Spoilers from this point.
Gillen demonstrates throughout that she clearly has a strong sense of style, with a drug-taking scene set to some classic music really standing out, if also seeming a bit film student-ish. Perhaps the single most impressive moment in the whole film is one scene where, to her horror, Liusaidh sees through her window that one, seemingly happy, neighbour, has hanged himself. Her own reaction to this is played really well, but what’s truly chilling is the sound of a rope creaking – a sound that then continues through the next few scenes, Tell-Tale Heart style, over dinner time conversation and the television in the background. It’s a scene that’s utterly horrifying, but so well done, and it helps the film to avoid simply feeling like it’s just trying to be edgy when tackling these issues.
It seems like there is much more coverage of issues surrounding mental health and suicide in the media these days – Fleabag and Bojack Horseman spring to mind as the most successful examples. But I can’t think of much which is quite as visceral and unflinching in its depictions of these problems as The Party’s Just Beginning. This is both the best and the worst thing about the movie.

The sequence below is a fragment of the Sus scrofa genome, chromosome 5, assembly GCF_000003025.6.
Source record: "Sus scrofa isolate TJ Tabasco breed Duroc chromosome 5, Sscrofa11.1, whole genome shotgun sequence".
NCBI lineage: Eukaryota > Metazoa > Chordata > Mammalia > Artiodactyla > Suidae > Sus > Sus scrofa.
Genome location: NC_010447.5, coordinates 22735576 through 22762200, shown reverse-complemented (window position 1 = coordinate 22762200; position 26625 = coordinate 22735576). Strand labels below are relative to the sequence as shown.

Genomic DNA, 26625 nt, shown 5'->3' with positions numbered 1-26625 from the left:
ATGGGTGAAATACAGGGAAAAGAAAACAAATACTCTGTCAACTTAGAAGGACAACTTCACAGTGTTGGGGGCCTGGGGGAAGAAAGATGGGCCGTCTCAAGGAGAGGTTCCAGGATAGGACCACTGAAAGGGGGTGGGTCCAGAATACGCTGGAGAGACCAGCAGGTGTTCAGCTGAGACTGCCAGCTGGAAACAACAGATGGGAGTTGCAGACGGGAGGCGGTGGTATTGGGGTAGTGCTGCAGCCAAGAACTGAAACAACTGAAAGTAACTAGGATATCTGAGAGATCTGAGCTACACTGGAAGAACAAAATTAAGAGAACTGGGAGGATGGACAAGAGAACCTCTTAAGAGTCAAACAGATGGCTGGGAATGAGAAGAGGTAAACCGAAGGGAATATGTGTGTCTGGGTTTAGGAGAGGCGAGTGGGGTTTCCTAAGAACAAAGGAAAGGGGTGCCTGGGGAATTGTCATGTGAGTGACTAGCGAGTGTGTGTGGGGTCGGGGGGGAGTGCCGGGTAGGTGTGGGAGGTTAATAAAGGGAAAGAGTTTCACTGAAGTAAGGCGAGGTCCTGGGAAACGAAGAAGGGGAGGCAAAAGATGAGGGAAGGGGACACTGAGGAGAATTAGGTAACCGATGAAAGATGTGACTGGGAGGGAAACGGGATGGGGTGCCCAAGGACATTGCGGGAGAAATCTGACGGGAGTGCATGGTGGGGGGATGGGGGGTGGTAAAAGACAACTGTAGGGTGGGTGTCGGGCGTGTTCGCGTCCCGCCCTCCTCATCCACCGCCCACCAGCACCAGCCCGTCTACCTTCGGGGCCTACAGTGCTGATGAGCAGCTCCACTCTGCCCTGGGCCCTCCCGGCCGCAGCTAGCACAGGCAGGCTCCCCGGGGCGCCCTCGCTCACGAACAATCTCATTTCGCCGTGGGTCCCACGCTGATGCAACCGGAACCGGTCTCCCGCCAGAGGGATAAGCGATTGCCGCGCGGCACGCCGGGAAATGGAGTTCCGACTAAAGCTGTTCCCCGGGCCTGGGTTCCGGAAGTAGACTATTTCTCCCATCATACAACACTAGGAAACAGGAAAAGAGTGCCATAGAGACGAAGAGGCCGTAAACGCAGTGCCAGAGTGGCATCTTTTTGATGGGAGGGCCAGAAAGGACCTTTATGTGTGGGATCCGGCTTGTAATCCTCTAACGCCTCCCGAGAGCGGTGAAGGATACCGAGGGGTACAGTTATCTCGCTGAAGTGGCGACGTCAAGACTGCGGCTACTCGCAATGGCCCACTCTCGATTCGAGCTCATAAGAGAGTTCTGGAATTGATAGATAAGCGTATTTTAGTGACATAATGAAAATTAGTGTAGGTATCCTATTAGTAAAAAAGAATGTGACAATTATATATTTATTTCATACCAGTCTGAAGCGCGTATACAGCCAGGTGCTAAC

It absolutely captures the horror of suicide, and it’s certainly important that we do talk about this stuff more. But at the same time, everything in this movie is so bleak, so devastating, so horrendous that it does feel a bit melodramatic, and all you want by the end is some relief, something that isn’t just traumatic. Witty lines aside, this is not exactly something you can relax with, and it doesn’t really end with any sense of hopefulness, or even let up on the grimness in its characters’ lives. While, for the majority of the runtime, it retains its sarcastic, dour sense of humour and likeable characters, things gradually get worse and worse, and the last twenty minutes are almost unwatchable.